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SACKED: Sam Allardyce: The Greatest Living English Manager

West Ham have just made the biggest mistake of their miserable lives

Michael Regan/Getty Images

Former Bolton Wanderers boss Sam Allardyce was relieved of his command at West Ham United earlier today, following rumours of club owners and porno merchants David Sullivan and David Gold, together with vice-chairman Karren Brady having met on Monday to discuss Allardyce's future.

With the likes of former Manchester United manager David Moyes and ex-Liverpool boss Rafa Benitez supposedly targeted by the smut kings of East London, Allardyce's position has been uncertain for a number of months, all coinciding with the ending of his own contract.

Allardyce, as we all know, is the greatest living English manager.

The job that he did at Bolton is unparalleled, and goes without saying as being the most impressive achievement of any manager of any nationality in any country. You can point to the likes of Jose Mourinho's Porto winning the Champions League, or Arsenal's invincible season under Arsene Wenger - but the simple fact remains that both managers are incapable of matching Allardyce's work in dragging Bolton from the arse-end of the First Division to almost a decade at the top of the best league in the world - back when it actually was the best league in the world.

Have Wenger, Ferguson, Mourinho et al ever been responsible for influencing the entire sport with their tactical knowledge? Nope. Allardyce refined the tried-and-tested 4-3-3 into what we know today as the 4-1-3-2 and 4-3-1-2 formation that is so prevalent in modern football.

It isn't just on the field that Allardyce led the way. Guess which English manager was the first to embrace Prozone. The first to have a larger backroom staff than playing staff? As the Guardian said back in March:

He developed a system of play based around what he called "the fantastic four". These were tenets of the game he had found through data analysis that would serve Bolton well in their fight for Premier League survival and beyond.

Bolton had to stop the opposition from scoring in at least 16 of their 38 league games to avoid relegation; if Bolton scored first they had a 70% chance of winning; set-pieces accounted for almost 33% of all goals scored; in-swinging crosses were more effective than out-swingers; and they had an 80% chance of avoiding defeat if they outran their opposition at speeds above 5.5m per second.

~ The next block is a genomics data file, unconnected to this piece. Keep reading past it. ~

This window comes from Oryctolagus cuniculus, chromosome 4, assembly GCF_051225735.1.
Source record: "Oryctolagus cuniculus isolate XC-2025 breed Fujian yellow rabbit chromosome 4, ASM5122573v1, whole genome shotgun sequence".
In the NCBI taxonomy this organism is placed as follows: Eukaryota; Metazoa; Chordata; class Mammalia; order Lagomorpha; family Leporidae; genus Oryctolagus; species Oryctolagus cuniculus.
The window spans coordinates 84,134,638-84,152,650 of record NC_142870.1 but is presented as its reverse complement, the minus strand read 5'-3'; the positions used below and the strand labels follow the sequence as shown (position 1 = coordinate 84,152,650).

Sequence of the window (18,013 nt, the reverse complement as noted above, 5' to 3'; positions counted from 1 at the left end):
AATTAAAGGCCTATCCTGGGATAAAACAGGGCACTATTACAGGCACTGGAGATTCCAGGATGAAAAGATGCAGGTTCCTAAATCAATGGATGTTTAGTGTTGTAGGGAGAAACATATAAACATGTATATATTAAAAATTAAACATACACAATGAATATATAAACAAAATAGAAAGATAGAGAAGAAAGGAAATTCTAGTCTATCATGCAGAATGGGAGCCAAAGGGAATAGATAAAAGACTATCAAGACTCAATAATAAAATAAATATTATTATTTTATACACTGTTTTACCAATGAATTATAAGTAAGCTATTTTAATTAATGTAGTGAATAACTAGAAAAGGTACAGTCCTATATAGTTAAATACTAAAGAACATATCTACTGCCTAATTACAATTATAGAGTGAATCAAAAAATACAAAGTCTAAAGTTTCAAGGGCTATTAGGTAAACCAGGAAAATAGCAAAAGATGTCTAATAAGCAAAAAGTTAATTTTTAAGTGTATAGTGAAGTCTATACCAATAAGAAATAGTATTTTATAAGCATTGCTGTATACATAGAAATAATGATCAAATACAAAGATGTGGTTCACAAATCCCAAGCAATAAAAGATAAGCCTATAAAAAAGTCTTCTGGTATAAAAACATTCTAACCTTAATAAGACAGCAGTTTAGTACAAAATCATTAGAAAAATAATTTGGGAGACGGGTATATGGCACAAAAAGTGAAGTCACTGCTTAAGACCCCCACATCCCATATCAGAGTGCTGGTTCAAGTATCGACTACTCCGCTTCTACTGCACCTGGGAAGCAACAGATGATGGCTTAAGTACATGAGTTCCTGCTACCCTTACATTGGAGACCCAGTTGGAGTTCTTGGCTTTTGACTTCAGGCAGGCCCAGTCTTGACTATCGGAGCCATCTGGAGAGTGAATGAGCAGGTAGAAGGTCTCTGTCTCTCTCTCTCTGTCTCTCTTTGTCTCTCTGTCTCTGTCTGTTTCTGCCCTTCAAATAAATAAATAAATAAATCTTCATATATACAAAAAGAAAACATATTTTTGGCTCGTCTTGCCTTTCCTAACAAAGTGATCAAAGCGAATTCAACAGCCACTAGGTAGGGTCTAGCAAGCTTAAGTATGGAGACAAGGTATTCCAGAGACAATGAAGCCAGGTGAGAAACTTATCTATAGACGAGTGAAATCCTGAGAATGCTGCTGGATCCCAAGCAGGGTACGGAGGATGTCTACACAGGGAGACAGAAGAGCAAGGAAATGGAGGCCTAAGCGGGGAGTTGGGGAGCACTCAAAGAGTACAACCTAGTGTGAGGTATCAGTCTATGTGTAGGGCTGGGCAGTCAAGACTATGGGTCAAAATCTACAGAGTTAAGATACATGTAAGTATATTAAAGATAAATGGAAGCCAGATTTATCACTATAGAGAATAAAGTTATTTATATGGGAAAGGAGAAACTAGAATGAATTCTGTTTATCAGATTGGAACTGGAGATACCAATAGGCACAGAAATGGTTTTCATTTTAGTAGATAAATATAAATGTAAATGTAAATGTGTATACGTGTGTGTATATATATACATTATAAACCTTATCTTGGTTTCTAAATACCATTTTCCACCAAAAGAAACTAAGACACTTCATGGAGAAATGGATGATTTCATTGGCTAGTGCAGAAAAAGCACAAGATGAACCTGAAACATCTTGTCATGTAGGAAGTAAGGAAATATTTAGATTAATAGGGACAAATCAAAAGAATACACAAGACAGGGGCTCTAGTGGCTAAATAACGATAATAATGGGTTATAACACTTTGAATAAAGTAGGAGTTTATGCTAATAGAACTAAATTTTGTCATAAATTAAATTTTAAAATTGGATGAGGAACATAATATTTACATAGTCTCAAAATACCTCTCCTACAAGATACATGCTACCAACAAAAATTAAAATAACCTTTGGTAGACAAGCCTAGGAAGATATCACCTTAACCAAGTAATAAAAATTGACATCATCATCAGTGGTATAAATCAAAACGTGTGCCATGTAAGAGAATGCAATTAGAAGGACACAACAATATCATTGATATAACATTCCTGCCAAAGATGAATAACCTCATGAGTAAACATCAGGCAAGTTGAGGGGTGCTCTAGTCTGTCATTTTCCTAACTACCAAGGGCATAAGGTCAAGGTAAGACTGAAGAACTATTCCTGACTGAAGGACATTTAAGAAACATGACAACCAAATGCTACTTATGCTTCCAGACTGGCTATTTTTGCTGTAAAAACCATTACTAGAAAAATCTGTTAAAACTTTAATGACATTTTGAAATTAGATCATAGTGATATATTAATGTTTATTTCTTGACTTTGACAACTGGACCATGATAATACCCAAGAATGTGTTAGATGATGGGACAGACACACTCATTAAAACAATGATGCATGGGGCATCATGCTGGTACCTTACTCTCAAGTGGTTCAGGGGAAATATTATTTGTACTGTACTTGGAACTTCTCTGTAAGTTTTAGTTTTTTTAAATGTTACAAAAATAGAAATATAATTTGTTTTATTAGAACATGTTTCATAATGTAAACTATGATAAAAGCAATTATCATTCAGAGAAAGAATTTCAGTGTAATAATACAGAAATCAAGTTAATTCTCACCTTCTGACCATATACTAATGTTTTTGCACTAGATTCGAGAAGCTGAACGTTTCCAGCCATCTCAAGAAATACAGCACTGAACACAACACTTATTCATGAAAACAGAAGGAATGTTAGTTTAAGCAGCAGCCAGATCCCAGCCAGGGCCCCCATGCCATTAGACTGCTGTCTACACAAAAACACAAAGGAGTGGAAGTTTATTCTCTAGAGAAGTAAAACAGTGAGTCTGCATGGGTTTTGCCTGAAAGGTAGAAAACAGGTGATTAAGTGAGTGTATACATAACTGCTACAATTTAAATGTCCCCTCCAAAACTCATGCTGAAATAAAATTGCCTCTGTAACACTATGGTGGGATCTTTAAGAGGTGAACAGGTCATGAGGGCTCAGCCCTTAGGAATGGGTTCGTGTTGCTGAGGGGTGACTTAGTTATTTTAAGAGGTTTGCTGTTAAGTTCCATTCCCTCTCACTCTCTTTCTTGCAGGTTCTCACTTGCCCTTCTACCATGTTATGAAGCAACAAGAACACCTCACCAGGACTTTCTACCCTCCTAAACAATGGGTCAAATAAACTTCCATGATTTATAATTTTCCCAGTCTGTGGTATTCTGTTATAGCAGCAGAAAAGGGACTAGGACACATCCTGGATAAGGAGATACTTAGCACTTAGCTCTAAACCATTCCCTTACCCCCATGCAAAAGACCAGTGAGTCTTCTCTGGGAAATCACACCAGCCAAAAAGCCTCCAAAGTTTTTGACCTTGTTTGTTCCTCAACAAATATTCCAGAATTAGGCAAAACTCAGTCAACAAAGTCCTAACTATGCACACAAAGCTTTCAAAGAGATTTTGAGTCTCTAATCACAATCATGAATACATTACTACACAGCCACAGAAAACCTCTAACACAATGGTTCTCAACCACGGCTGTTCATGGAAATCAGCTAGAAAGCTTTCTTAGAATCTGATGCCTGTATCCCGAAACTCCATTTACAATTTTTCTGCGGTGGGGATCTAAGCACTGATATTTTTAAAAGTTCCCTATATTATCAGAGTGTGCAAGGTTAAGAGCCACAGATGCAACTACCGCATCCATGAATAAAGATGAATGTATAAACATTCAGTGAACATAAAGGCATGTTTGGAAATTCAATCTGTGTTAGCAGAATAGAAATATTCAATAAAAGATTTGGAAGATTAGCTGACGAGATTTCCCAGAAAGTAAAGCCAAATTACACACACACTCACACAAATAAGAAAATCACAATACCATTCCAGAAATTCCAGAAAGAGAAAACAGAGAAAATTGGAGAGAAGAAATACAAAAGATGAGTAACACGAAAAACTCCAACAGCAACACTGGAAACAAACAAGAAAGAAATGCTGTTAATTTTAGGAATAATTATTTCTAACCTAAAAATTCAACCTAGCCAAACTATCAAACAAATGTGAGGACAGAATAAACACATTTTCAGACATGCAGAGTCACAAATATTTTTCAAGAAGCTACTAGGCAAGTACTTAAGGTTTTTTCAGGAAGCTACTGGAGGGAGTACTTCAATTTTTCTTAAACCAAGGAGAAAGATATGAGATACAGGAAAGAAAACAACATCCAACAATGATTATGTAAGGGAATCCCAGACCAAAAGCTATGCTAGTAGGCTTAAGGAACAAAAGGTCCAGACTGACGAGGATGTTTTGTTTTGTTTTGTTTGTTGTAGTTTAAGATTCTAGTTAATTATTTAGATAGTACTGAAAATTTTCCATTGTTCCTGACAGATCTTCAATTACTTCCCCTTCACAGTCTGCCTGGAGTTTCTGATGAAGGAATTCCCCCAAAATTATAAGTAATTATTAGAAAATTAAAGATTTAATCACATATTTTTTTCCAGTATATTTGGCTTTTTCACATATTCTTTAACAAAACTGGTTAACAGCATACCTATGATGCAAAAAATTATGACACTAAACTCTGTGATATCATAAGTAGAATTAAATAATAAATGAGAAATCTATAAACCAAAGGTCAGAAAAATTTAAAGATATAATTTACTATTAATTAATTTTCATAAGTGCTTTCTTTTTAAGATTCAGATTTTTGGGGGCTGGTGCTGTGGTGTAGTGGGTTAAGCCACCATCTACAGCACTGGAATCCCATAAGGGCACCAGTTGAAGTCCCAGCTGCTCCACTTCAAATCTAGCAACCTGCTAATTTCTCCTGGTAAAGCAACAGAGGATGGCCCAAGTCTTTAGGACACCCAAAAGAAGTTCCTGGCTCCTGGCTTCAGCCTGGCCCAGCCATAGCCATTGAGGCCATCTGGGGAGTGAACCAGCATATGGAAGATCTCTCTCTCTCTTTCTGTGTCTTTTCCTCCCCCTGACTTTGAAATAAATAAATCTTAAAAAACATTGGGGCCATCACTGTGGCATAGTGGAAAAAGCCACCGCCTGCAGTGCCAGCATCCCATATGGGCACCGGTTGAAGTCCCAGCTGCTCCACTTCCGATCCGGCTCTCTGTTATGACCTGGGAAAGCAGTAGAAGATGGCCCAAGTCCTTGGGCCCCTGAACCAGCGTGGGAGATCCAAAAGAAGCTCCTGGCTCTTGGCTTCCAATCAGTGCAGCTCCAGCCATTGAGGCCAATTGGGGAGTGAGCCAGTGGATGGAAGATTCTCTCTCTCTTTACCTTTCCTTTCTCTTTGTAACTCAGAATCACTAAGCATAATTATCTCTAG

The system was almost comedically precise, but it worked. Through the meticulous study of matches, Allardyce was able to organise his team to achieve maximum efficiency on the pitch. It may sound robotic, but he literally had exact positions for players to gain the best possible chance of scoring.

This knowledge was applied primarily to throw-ins, free-kicks and corners, where Allardyce placed great emphasis on something called POMO, or "Position of Maximum Opportunity". If a player failed to appear in the required position for one of Bolton's famed long throw-ins, he would not forget it in a hurry. Allardyce would make sure he knew a scoring opportunity had been passed up.

Nowadays, most Premier League clubs use Prozone as a method of scouting, tactical planning and assessing past performances. Allardyce's Bolton led the way in changing how English football and data correlated.

The game has historically been viewed as one of the heart: a sport of emotion, love and trust. Allardyce's ideals may not have echoed with those romantic notions, but they worked and in so doing proved those notions to be wrong. English football began to be self-conscious in new ways. It was now a game of the head, a science; a problem to be solved, and Allardyce wanted to solve it.

Allardyce played the transfer market like a true genius. Free transfers of note included Youri Djorkaeff, Ivan Campo, Jay-Jay Okocha and Fernando Hierro. A mere £750,000 brought in years of experience in the form of Gary Speed. Granted, not every deal he made worked out, but those that did more than compensated for the mis-steps.

With survival being achieved two years on the spin, he took to the League Cup final in 2004, which was following by an eighth-place finish in the league. The following campaign saw a sixth-place finish, which meant European football for the first time in our history. Victories over Zenit St. Petersburg and a draw with eventual winners Sevilla came before a harsh defeat in France against Olympique Marseille. Sam wasn't finished there - two more top-eight league finishes followed.

He would have his head turned by Newcastle United soon after, and enjoyed a spell at Blackburn Rovers before the Venky's mob arrived and messed it up for him. His success at West Ham however has reaffirmed his genius as he stabilised a madhouse and turned them into a solid Premier League outfit, earning untold millions for the dildo-selling chairpeople in charge of the club.

His style may be grounded in realism, but there can be little doubt that West Ham have just lost their best chance at staying in the Premier League.

Good. Serves them right.